EDITORIAL

Continuous Innovation in Health

+ See all authors and affiliations

Science  03 Jan 1997:
Vol. 275, Issue 5296, pp. 9
DOI: 10.1126/science.275.5296.9

Summary

The author is president of the Institute of Medicine of the National Academy of Sciences and clinical professor of medicine at the Georgetown University Medical Center. He is the UCLA School of Medicine's immediate past dean and Provost for Medical Sciences. E-mail: kshine{at}nas.edu Mergers, takeovers, networks, spin-offs—the language of industrial America now applies to America's academic health centers. Driven by changes in the organization and financing of health care, these institutions seek to reduce excess capacity (such as hospital beds), achieve economies of scale, and rationalize the distribution of costly services. The intent is often to create organizations of physicians and facilities so large they cannot be ignored by purchasers of health care. This new reality is accompanied by decreases in net revenues from patient care to faculties and hospitals, a portion of which supports research and education. In 1994, the Association of American Medical Colleges conservatively estimated that over $800 million of clinical income was used annually to support research at academic health centers. I suspect that other, less obvious, subsidies make the actual figure as much as three times greater. Although significant amounts of net revenues from patient care are used for research conducted in clinical departments, some are used for recruiting, equipping, and supporting faculty and graduate students in basic science departments.

The changes now occurring offer important opportunities and pose serious risks to the health science enterprise. Consolidations of research infrastructure, which reduce administrative costs and enhance possibilities for sharing of expensive research facilities and equipment and for collaboration among investigators, could be beneficial. However, such changes require early participation in the planning process by scientists in the consolidating institutions. There is a real risk that research and research training programs that were previously funded separately at consolidating institutions would be arbitrarily forced to merge, although this may not always be best for these programs.

The biggest threat to research arises from the decreased stream of clinical monies that previously—directly and indirectly—supported the research effort. Accurate data about the actual amounts involved are critically important for guiding policy-makers and must be gathered by institutions. Some form of all-payers assessment on health care premiums is a logical way to compensate for these losses. Such an assessment ought to support clinical investigation rather than health science research in general. Clinical research is easily identifiable by patients, purchasers, insurers, and providers as a central component of the care health centers provide. In contrast, support of fundamental science is largely viewed as the responsibility of government, and purchasers resist the notion that fundamental science should be financed by both tax and clinical dollars. A clear separation of the use of health care dollars to support clinical research would emphasize Congress's continued responsibility for the National Institutes of Health (NIH) budget for fundamental science. Otherwise, there is a high probability that, over time, the rate of increase in tax dollars for science would decrease while reliance on monies from health care premiums would increase.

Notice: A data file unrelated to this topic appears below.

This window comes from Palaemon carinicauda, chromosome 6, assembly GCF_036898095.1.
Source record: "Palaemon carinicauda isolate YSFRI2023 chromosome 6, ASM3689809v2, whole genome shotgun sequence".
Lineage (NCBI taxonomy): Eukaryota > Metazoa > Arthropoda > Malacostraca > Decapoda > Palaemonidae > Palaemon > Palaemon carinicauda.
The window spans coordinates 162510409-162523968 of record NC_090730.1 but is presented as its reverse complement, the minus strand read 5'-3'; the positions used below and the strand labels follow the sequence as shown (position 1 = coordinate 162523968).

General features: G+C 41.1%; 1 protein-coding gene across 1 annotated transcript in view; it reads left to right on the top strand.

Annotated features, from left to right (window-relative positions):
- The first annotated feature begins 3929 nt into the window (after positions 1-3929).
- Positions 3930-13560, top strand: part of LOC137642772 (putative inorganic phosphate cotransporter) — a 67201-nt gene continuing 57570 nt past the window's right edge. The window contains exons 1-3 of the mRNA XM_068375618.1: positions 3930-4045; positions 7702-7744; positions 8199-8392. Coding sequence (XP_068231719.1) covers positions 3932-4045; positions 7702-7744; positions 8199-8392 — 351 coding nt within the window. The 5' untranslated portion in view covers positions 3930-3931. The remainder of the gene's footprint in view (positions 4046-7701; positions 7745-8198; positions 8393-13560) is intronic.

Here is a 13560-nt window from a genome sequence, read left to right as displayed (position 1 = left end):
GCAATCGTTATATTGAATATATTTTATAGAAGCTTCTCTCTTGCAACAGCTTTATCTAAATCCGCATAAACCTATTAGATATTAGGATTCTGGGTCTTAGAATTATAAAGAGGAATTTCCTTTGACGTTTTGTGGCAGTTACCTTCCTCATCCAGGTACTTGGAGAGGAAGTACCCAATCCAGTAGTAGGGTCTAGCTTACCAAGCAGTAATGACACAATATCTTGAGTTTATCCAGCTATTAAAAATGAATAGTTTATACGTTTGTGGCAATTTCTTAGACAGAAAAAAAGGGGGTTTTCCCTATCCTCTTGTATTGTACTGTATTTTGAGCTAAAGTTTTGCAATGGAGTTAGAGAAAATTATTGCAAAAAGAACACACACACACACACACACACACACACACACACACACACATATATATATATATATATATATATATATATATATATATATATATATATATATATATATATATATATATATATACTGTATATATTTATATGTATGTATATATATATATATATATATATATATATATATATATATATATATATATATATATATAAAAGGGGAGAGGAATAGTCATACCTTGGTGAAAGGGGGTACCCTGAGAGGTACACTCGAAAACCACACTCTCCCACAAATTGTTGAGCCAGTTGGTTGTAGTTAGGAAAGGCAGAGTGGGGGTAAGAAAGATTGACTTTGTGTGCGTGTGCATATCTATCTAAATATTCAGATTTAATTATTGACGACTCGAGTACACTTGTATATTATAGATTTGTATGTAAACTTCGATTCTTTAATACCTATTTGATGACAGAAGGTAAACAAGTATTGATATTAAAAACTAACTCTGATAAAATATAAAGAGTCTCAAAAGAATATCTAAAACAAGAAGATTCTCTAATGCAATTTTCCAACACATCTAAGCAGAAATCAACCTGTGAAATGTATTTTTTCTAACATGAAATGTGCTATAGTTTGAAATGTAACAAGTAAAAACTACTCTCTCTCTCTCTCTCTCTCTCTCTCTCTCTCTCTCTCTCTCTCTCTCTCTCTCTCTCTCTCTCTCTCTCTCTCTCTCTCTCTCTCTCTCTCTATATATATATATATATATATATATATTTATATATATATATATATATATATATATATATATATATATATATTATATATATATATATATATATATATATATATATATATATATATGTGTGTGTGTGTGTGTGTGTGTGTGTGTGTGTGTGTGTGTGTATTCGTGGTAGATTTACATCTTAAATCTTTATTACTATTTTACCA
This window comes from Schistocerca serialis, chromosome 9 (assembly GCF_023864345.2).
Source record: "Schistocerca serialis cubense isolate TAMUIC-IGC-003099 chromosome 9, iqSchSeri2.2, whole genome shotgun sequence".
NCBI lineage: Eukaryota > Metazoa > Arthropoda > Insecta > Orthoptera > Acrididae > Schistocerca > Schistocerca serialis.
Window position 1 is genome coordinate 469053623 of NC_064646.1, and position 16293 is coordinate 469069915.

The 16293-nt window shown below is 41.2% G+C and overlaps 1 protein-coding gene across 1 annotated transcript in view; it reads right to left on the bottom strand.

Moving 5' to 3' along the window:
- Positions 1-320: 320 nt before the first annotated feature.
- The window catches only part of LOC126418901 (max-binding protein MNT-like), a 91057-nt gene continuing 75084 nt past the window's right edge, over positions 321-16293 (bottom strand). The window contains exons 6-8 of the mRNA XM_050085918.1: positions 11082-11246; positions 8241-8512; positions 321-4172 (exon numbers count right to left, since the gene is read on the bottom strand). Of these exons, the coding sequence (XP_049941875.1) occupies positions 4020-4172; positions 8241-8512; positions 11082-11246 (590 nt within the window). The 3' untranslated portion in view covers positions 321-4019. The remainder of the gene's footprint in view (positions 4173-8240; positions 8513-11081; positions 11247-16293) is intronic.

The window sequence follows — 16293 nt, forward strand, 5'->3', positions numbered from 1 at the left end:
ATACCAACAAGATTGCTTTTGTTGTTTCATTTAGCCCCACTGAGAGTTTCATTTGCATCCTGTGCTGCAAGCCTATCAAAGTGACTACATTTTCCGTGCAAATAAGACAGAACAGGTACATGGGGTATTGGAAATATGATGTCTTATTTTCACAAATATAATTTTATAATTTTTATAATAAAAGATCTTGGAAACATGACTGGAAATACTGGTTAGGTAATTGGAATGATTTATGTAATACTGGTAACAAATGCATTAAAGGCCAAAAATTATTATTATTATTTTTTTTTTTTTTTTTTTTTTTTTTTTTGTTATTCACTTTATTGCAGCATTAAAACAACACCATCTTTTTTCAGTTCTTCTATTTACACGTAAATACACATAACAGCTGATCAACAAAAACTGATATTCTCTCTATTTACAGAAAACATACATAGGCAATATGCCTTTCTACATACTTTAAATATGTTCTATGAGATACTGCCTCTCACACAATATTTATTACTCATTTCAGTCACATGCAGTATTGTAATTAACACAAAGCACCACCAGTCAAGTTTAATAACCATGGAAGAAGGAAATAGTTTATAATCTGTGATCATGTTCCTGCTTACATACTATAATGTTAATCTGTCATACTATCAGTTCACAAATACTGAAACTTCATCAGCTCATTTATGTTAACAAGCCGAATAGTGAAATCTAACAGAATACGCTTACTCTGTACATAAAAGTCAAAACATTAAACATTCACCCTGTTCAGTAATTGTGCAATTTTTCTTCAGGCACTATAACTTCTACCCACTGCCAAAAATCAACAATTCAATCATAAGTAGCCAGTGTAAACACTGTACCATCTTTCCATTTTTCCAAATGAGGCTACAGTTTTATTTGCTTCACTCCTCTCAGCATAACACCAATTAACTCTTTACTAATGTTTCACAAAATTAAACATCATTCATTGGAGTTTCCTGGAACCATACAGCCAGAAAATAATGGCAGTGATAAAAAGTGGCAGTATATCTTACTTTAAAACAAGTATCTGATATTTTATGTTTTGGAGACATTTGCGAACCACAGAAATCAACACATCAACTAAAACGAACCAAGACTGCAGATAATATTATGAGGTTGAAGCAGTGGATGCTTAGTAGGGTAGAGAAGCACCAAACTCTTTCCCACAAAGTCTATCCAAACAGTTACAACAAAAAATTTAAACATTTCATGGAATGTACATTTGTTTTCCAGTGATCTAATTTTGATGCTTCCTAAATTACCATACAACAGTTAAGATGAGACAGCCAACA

Approximately 30 percent of the NIH budget is currently expended for clinical research. Supporting this portion of the NIH budget with an assessment on health care premiums, while maintaining overall support for NIH, could substantially increase the tax dollars available for fundamental science. Peer-reviewed allocation of these monies through NIH will not only ensure a high-quality merit review process but will assure managed care purchasers that referral of patients to projects funded by these mechanisms is appropriate.

A 1 percent all-payers assessment to support clinical research might be expected to yield $4 billion to $6 billion in the current trillion-dollar health care budget, depending on the portions assessed. If it were implemented in steps of 0.25 percent per year over a 4-year period, the impact on payers' budgetary plans would be minimal and, if applied to all payers, would not provide any unfair advantage in a cost-competitive environment. An all-payers assessment for support of graduate medical education also has been proposed. However, the rationale and management of a research assessment should be considered separately. A clear commitment by the health care industry to directly support innovation to continuously improve the services it delivers is not only appropriate but essential.